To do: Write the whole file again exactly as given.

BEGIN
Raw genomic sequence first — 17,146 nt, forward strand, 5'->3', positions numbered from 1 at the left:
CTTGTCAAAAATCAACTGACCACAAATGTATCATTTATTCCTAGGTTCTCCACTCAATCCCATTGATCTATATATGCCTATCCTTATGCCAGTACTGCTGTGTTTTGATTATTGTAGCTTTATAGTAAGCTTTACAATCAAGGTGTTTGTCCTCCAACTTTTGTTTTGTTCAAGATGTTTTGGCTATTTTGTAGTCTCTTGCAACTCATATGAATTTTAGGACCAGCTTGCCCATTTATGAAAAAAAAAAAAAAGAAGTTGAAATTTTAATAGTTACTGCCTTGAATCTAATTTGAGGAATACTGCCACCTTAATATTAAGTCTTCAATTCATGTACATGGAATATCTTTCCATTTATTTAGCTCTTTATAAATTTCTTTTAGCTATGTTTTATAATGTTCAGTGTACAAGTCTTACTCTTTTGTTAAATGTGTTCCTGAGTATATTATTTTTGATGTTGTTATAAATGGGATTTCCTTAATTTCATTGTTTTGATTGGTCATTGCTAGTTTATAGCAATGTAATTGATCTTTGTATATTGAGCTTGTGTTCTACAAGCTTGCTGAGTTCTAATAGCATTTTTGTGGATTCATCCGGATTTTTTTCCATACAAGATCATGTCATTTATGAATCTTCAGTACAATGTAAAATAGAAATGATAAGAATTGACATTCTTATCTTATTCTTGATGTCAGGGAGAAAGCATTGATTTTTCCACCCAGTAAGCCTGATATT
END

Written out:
Raw genomic sequence first — 17,146 nt, forward strand, 5'->3', positions numbered from 1 at the left:
CTTGTCAAAAATCAACTGACCACAAATGTATCATTTATTCCTAGGTTCTCCACTCAATCCCATTGATCTATATATGCCTATCCTTATGCCAGTACTGCTGTGTTTTGATTATTGTAGCTTTATAGTAAGCTTTACAATCAAGGTGTTTGTCCTCCAACTTTTGTTTTGTTCAAGATGTTTTGGCTATTTTGTAGTCTCTTGCAACTCATATGAATTTTAGGACCAGCTTGCCCATTTATGAAAAAAAAAAAAAAGAAGTTGAAATTTTAATAGTTACTGCCTTGAATCTAATTTGAGGAATACTGCCACCTTAATATTAAGTCTTCAATTCATGTACATGGAATATCTTTCCATTTATTTAGCTCTTTATAAATTTCTTTTAGCTATGTTTTATAATGTTCAGTGTACAAGTCTTACTCTTTTGTTAAATGTGTTCCTGAGTATATTATTTTTGATGTTGTTATAAATGGGATTTCCTTAATTTCATTGTTTTGATTGGTCATTGCTAGTTTATAGCAATGTAATTGATCTTTGTATATTGAGCTTGTGTTCTACAAGCTTGCTGAGTTCTAATAGCATTTTTGTGGATTCATCCGGATTTTTTTCCATACAAGATCATGTCATTTATGAATCTTCAGTACAATGTAAAATAGAAATGATAAGAATTGACATTCTTATCTTATTCTTGATGTCAGGGAGAAAGCATTGATTTTTCCACCCAGTAAGCCTGATATT